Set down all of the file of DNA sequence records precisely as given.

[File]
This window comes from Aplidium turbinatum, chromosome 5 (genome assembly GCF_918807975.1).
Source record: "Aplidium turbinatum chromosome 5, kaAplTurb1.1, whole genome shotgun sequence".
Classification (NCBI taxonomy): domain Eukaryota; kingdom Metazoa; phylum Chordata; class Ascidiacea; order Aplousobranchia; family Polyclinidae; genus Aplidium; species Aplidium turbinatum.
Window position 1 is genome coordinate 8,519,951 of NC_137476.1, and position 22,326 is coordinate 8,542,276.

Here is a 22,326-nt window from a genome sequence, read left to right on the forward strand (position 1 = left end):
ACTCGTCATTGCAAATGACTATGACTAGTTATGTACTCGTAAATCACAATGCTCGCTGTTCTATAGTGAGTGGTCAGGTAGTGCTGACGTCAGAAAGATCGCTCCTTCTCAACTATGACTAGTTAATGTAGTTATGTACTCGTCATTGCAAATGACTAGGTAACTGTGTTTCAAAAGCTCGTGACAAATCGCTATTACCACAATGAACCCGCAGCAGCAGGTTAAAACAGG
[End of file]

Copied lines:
This window comes from Aplidium turbinatum, chromosome 5 (genome assembly GCF_918807975.1).
Source record: "Aplidium turbinatum chromosome 5, kaAplTurb1.1, whole genome shotgun sequence".
Classification (NCBI taxonomy): domain Eukaryota; kingdom Metazoa; phylum Chordata; class Ascidiacea; order Aplousobranchia; family Polyclinidae; genus Aplidium; species Aplidium turbinatum.
Window position 1 is genome coordinate 8,519,951 of NC_137476.1, and position 22,326 is coordinate 8,542,276.

Here is a 22,326-nt window from a genome sequence, read left to right on the forward strand (position 1 = left end):
ACTCGTCATTGCAAATGACTATGACTAGTTATGTACTCGTAAATCACAATGCTCGCTGTTCTATAGTGAGTGGTCAGGTAGTGCTGACGTCAGAAAGATCGCTCCTTCTCAACTATGACTAGTTAATGTAGTTATGTACTCGTCATTGCAAATGACTAGGTAACTGTGTTTCAAAAGCTCGTGACAAATCGCTATTACCACAATGAACCCGCAGCAGCAGGTTAAAACAGG